Several years after a scandal that left the former animal shelter supervisor charged with felony animal cruelty and the former police chief without a job, Boulder City Animal Control has changed its image.
“Our role is to help,” said Ann Inabnitt, the current shelter supervisor. “My role has been to heal the community.”
Inabnitt has been with the animal control department for five years. She took over the shelter, 810 Yucca St., in 2015 after former supervisor Mary Jo Frazier retired. Frazier was charged with two counts for felony animal cruelty and pleaded guilty to one. The case also involved former Boulder City Police Chief Bill Conger, who knew about Frazier killing shelter animals and chose to close the investigation.
Since that time, Inabnitt and the shelter staff have worked to undo the damage from Frazier’s actions, including establishing a no-kill policy at the shelter.
“No kill means less than 10 percent. … In 2017, 733 animals came through the shelter,” she said. “We lost 4.2 percent to euthanasia.”
Inabnitt said the shelter only euthanizes sick or aggressive animals that have hurt or killed people. It does not kill for space.
The Boulder City Police Department is responsible for animal control, and Police Chief Tim Shea said he is pleased with the work of Inabnitt and her staff.
“Other regional shelters have a goal of getting their rate down to 18 percent,” he said. “Our rate qualifies us as a no-kill shelter, a radical departure from the not too distant past. However, getting to this standard was/is extremely labor intensive and requires exceptional dedication and work from what is a bare-bones staff.”
The shelter has two full-time employees, including Inabnitt, and two part-time ones, including one who is on medical leave.
“From the accounts I have read and from what I have been told occurred before I started here, to what I see and hear now, I believe the staff has exceeded all expectations and has taken our operation from an obvious civic embarrassment to an operation that exceeds expectations. … I could not be prouder of our employees and our volunteers for their dedication, hard work and the results,” Shea said.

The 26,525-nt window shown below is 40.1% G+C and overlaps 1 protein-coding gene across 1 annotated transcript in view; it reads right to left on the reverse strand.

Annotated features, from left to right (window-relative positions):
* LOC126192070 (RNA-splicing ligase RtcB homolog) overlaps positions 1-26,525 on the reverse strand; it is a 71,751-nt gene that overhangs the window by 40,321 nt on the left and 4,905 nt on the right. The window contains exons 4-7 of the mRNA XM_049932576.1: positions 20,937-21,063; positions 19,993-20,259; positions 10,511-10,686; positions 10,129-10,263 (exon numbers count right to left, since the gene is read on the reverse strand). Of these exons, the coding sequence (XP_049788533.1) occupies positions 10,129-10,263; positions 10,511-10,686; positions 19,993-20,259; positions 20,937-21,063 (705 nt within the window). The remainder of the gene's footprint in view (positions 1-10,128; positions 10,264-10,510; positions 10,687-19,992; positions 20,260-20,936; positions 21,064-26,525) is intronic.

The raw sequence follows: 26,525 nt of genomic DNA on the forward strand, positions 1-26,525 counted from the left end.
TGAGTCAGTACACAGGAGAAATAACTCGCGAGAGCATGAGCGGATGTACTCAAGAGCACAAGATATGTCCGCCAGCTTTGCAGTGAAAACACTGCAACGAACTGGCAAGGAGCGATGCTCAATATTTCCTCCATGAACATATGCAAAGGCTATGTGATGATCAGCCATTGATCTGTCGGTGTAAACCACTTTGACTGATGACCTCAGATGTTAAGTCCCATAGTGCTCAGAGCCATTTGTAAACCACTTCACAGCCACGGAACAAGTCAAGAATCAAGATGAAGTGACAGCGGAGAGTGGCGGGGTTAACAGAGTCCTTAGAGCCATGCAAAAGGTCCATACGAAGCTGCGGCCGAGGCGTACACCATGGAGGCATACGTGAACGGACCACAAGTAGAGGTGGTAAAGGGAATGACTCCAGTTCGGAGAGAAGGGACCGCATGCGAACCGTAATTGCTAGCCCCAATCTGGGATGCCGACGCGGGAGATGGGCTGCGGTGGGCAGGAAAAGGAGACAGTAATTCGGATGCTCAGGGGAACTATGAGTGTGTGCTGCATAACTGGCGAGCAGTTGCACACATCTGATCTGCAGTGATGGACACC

Inabnitt said Shea has been supportive of the shelter and has made sure the staff members have good equipment for their jobs.
“We feel supported,” she said. “We feel heard.”
Additionally, the community has stepped in and supported the shelter by donating supplies and working with Inabnitt and her staff to help all the animals in town.
Inabnitt said she is “incredibly humbled” by the love and support of the community.
“We need to continue to heal and repair the damage,” she said. “We need to be good stewards.”
One way Inabnitt wants to continue to help and be a good steward is through the shelter’s free spay and neuter program.
According to Inabnitt, the program started in 2016, and so far approximately 400 animals have been spayed or neutered.
“Our goal is to reach animals that wouldn’t see the inside of a vet’s office,” she said. “We want to help those at-risk animals, like feral cats.”
Inabnitt said when feral cats come into the shelter, they are spayed or neutered and vaccinated and then sent back outside. One of their ears is also clipped so that she and her staff will recognize it if they come across it again.
“They’re wild, just like rabbits or quail,” she said. “Their life span is 18 months. The feral cat colony will be gone by then. If you stop the breed, you stop the problems.”
Currently, an anonymous donor sustains the program.
“An animal shelter is not just a facility where strays are caged,” Shea said. “It is a continually operating animal sanctuary where diverse animals must be humanely and properly housed, fed and cared for. This care includes medical care. It is also an adoption agency where hundreds of previously abandoned, lost and/or abused animals are adopted as pets into local families. The very nature of a shelter requires 24 hours, 7 days a week care.”
Inabnitt and her staff also take care of animals that are abandoned or whose owners are incarcerated or deceased. Additionally they take care of adoptable animals, each of which is vaccinated and spayed or neutered before being sent out.
Contact reporter Celia Shortt Goodyear at firstname.lastname@example.org or at 702-586-9401. Follow her on Twitter @csgoodyear.